The SEC’s Division of Investment Management provided advisers to venture capital funds with guidance on fund structures that do not jeopardize an adviser’s ability to rely on the exemption from registration provided by Section 203(l) of the Investment Advisers Act (the “venture capital exemption”).
If there was an award for “political law issue of the year,” corporate political disclosure would be a front-runner.
As participation in the U.S. Citizen and Immigration Services (USCIS) Immigrant Investor Program or “EB-5 program” grows, regulatory interest is showing a commensurate uptick.
SEC’s Recent Actions Against Two Investment Advisers Raise Important Lessons for All Investment Advisers
Recently announced cases against two registered investment advisers and certain of their executives serve as timely reminders of where the SEC is focusing its attention.
Did you know that banks can go public and trade on Nasdaq and not have to file reports on the SEC’s EDGAR filing system? Well, they can, but it may not be such a good thing. You get this result when a bank goes public without a holding company.
On November 14, Securities and Exchange Commission Chair Mary Jo White delivered a letter to Representative Scott Garrett, Chairman of the House of Representatives Subcommittee on Capital Markets and Government-Sponsored Enterprises for the House Financial Services Committee, in which she answered a number of Representative Garrett’s questions regarding the status of the SEC’s review of the definition of “accredited investor” under Rule 501(a) promulgated under the Securities Act of 1933 (Securities Act).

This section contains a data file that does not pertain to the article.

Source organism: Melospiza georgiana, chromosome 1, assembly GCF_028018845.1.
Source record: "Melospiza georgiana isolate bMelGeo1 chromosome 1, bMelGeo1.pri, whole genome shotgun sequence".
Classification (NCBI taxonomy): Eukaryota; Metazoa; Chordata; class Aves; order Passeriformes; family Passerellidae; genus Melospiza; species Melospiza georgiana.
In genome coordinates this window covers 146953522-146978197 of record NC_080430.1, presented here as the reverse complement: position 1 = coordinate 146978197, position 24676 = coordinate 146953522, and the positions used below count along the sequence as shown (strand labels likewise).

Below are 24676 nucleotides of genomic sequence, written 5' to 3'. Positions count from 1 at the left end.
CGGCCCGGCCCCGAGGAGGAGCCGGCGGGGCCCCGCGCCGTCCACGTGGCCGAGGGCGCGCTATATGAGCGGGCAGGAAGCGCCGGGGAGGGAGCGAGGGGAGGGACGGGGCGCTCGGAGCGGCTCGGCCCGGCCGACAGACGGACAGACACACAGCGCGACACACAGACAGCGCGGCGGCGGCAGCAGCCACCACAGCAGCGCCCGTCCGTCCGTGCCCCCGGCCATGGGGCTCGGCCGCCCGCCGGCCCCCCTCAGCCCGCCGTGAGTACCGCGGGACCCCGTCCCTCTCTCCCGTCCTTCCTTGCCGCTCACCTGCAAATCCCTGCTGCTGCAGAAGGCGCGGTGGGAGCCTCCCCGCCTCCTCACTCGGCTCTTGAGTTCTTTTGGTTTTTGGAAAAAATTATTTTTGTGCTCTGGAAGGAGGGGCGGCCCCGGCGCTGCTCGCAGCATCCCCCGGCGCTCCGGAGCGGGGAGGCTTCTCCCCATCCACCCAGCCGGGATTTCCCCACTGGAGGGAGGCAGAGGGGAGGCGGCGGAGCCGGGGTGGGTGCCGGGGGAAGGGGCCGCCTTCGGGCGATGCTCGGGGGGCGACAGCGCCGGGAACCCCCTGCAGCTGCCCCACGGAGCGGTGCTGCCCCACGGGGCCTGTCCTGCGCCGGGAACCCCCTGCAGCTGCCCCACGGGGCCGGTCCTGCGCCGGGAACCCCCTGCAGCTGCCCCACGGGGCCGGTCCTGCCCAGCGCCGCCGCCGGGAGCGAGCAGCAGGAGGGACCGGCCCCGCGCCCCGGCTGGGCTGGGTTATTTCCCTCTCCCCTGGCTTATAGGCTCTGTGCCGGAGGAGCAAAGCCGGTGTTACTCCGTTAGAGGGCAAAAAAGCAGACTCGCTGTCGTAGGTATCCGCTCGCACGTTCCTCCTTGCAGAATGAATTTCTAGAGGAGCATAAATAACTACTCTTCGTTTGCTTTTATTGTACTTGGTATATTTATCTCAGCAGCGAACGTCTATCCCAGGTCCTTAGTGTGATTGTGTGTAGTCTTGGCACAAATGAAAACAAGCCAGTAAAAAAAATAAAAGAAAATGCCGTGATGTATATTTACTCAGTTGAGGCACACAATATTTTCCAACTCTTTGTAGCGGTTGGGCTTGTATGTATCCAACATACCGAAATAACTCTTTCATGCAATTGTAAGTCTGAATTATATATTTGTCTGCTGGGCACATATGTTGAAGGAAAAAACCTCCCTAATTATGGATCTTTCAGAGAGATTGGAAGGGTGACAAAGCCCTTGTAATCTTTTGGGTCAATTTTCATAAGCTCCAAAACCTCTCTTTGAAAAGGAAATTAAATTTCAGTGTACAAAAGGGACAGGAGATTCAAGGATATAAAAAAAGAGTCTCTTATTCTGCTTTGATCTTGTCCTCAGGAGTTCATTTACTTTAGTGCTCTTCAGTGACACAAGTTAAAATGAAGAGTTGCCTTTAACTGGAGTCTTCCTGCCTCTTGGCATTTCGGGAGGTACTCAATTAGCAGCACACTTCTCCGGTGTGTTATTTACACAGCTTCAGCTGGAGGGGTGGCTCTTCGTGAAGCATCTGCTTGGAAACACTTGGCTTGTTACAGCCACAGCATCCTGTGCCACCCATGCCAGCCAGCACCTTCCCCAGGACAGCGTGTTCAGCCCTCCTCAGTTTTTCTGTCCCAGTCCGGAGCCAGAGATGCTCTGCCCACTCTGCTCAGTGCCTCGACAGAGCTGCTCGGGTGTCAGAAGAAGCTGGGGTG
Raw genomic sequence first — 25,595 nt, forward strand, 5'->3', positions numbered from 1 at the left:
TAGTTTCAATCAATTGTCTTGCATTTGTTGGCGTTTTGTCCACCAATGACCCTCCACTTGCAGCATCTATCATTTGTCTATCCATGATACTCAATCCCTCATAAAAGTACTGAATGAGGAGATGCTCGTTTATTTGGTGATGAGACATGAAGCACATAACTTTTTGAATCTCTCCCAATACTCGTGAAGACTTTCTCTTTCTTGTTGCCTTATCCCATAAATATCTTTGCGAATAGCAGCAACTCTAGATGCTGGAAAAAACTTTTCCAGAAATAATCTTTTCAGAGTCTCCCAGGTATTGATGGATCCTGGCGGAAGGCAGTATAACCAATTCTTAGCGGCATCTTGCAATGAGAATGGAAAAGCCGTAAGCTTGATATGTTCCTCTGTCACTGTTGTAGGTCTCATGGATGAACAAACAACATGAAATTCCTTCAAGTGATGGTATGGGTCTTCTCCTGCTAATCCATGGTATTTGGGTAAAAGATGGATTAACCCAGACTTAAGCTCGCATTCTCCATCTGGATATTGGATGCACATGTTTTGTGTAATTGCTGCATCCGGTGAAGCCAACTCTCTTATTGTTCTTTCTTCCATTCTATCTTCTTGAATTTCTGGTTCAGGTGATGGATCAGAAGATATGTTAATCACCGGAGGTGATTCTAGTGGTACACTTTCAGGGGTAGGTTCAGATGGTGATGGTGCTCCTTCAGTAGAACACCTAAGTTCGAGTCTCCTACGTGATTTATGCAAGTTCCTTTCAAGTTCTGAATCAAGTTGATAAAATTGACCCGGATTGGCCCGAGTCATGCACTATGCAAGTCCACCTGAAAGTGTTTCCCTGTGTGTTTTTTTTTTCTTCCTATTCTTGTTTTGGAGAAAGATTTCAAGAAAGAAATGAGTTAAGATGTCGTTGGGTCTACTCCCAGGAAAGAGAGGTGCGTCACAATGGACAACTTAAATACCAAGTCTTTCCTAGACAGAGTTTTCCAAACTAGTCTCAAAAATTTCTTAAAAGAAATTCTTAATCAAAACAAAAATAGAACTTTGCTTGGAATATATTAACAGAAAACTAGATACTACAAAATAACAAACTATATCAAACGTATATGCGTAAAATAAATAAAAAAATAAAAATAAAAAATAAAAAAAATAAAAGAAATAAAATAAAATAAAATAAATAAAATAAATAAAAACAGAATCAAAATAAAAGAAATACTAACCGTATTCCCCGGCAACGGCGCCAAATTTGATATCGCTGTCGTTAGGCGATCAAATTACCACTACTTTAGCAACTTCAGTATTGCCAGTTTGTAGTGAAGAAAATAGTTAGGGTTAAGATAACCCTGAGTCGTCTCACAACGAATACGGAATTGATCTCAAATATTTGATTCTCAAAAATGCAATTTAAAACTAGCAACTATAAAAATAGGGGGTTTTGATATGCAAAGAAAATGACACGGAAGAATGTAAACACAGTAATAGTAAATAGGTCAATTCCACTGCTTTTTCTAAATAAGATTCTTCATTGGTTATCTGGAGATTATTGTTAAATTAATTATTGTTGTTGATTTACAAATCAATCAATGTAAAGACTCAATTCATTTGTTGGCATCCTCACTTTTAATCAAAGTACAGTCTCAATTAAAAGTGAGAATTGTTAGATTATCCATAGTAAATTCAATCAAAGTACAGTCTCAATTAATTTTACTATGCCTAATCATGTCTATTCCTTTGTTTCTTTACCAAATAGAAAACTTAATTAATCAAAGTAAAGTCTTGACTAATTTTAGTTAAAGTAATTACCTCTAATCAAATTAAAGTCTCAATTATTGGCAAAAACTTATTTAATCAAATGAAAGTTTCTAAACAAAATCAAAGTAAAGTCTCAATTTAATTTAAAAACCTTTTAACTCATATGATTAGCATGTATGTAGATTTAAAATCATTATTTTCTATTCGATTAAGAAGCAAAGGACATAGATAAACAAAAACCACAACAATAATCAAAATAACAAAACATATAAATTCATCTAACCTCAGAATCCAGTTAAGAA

In what appears to be a case of first impression, the SEC recently granted exemptive relief from the “time-out” provision of the pay-to-play rule, which prohibits a registered investment adviser from providing investment advisory services for compensation to a government entity within two years after an adviser or any of its covered associates contributes money to an official of the government entity.
The Dodd-Frank Act created a comprehensive whistleblowing program by amending the Securities Exchange Act of 1934 to include Section 21F, entitled “Securities Whistleblower Incentives and Protection,” and establishing the “Office of the Whistleblower” to enforce its provisions.
Whistleblower reports to the SEC continued to rise during the latest fiscal year, according to the agency’s annual Dodd-Frank Whistleblower Program report to Congress. According to the November 15, 2013 report, a copy of which can be found here, there were 3,238 whistleblower reports to the SEC during the 2013 fiscal year, brining the total number of whistleblower reports to the agency since the program’s August 2011 inception to 6,573.